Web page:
By Rebecca Berg, MS, RDN (she/her/hers), Guest Contributor
After I graduated college, I moved to New York City and joined a gym for “health.” In my early to mid-twenties, I felt I was in the best physical shape of my life. The leanest I ever was, the lowest weight, the strongest, the most active. I ran and ran and ran. I cut calories, I tracked calories, I tracked my heart rate and I got smaller. Praise, praise, praise, praise. I ate the most fruits and vegetables and the most “healthy fats.” I cut meat, then dairy, then carbs, then oats, then beans…all in the name of “health.” And all this was happening while I was working and studying to become a Registered Dietitian.
It never got “bad enough” to affect my physical health in a deleterious way. Yes, I had restrictive behaviors. I had weird behaviors. I thought these were normal. I actually thought this is “just what it takes” to be a healthy person. To control your weight and to control your food.
The reality is, that if 25-year-old me walked into my office to see 32-year-old me, I would have told her, “You have an eating disorder.”
In late 2020, at age 30, I began unpacking all of this with a new therapist and she asked me to reflect on a key question: What does it mean to me if I acknowledge I had an eating disorder?
The following is a journal entry from that time:
“It means acknowledging the fact that my diet started as a way to get healthy, but became restrictive, obsessive, and unhealthy. It feels like I have to acknowledge I was weak. And too stupid to see what was actually happening to me. So much of me wants to scream “oh no, not me.” I was too smart for that, too strong for that. My therapist is not surprised that I would have been so disconnected that I couldn’t see it. Acknowledging it feels embarrassing. It means acknowledging the fact that I was not as self-aware as I thought. And confronting the truth that I got into this field and into this role as I was deep in my disorder. It means thinking about my story in a new way. It’s not as neat or tidy and I don’t know how to tell it. I don’t want to be perceived as weak or sick. My clients are strong, curious, hopeful, resilient fighters. So why can’t I apply that to myself? I would never call my clients weak EVER. I know their eating disorders are not their fault.”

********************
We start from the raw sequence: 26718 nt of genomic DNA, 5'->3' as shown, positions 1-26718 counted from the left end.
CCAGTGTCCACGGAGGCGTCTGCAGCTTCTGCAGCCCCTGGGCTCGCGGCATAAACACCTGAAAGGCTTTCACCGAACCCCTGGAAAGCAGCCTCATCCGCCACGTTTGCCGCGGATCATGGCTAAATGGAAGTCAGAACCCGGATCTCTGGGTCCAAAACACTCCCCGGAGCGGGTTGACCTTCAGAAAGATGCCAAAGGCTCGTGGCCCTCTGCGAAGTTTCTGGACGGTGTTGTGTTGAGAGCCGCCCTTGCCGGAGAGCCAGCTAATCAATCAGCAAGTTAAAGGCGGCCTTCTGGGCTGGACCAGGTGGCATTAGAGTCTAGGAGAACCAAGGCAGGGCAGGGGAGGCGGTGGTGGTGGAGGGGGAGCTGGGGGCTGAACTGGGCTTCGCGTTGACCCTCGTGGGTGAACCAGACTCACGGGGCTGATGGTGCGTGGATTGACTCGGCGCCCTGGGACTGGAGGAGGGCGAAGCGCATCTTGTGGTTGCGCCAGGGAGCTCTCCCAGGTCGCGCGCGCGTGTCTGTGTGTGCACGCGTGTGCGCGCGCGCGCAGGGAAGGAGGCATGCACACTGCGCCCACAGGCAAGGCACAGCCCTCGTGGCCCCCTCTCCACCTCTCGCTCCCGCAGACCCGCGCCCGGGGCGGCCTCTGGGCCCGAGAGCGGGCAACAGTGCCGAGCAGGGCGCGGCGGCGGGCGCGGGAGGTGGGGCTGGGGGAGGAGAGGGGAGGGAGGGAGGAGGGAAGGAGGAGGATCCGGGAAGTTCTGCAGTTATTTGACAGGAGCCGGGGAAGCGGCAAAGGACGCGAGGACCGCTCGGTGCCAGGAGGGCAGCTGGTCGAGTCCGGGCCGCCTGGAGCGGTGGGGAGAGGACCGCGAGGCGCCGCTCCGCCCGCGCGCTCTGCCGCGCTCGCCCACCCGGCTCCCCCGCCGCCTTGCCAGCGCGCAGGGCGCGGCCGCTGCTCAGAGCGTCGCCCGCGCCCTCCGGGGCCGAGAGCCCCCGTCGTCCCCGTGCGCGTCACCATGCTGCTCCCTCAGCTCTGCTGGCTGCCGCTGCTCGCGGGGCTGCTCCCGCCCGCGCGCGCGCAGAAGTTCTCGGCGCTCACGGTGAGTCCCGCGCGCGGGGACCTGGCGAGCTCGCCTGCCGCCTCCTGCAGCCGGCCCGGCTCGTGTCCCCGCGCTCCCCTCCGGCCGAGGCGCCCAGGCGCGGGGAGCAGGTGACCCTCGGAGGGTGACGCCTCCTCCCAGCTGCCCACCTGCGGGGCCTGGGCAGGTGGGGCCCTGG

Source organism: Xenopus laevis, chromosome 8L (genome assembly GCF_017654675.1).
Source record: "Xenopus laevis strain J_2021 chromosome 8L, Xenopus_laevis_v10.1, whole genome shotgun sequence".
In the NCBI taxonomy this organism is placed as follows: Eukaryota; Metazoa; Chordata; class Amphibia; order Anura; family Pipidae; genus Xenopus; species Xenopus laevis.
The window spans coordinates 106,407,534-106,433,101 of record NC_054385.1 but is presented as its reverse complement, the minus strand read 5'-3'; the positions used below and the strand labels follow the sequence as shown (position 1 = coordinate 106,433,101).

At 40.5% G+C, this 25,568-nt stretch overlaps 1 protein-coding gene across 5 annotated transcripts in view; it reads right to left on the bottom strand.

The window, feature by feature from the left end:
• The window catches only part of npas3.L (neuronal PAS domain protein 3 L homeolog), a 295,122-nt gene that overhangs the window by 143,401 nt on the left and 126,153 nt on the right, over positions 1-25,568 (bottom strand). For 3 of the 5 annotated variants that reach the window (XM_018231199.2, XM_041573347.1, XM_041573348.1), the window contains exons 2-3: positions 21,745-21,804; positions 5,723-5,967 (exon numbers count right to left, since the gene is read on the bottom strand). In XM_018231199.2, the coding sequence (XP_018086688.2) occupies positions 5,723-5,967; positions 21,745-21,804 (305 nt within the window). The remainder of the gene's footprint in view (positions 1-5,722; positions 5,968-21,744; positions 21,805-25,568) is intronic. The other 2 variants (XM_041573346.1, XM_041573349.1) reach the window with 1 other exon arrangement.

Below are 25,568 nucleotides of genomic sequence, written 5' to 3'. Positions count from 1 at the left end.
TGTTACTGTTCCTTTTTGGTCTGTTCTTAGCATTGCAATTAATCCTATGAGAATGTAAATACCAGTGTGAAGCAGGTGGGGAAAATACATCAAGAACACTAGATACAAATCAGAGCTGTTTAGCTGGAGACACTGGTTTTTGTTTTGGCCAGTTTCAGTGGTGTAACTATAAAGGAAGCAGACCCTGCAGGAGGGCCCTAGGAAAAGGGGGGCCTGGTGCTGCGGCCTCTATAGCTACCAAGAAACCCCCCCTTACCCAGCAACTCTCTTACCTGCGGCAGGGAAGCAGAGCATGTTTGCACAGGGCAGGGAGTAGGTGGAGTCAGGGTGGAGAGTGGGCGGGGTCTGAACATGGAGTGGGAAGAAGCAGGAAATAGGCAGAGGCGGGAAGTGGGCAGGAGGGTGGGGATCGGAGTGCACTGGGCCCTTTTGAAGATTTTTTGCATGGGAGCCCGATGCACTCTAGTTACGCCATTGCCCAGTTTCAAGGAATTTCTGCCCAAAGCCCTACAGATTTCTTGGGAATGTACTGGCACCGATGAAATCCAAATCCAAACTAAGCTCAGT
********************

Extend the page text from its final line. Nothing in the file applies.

Next, we began identifying the “stories” I was telling myself and then reframing them to help me see a new, more balanced and healthy perspective. Here’s a few of those stories and how I reframed them.
If I acknowledge I had an eating disorder, people will question my judgment.
I don’t know that for sure. What people? My professional judgment? I am not the only recovered clinician in the field. I am not sick now. I have the best relationship with food that I’ve ever had. I feel so liberated and free. Actually, I can tell the difference between healthy and disordered more now than ever before in my life.
If I acknowledge I had an eating disorder, people will question my worthiness and goodness.
My worth as a human is not derived from how physically and mentally healthy I am. I cannot control how others perceive me. I can only control my behaviors and choices from this day forward. I am worthy because I am human. I am kind. I am loving. I am imperfect. All the humans I know living with anxiety, depression, an eating disorder, OCD, trauma, are not less worthy or good. They are strong and beautiful. I am too. My eating disorder was not my fault.
I was too stupid to see I was engaging in eating disorder behaviors and had an eating disorder.
This is not a story about being stupid. One of the hallmarks of an ED is a lack of awareness of the illness and how sick one is. This is not about smart versus stupid. This is part of the illness. You did not see it because you were young, disconnected, you had your history, your trauma. It was not your fault.
I share these reflections for all the helpers and the healers, the doctors, therapists, dietitians, and coaches. Just because we are professionals treating eating disorders does not mean we are immune to them ourselves. We don’t have to have it all figured out. We are humans first, clinicians second. It’s ok if you are still unpacking and processing your story. It’s ok if it’s still messy and you’re not sure of the words to use. And if you’re still struggling, that’s ok too. We’re all figuring this out, day by day.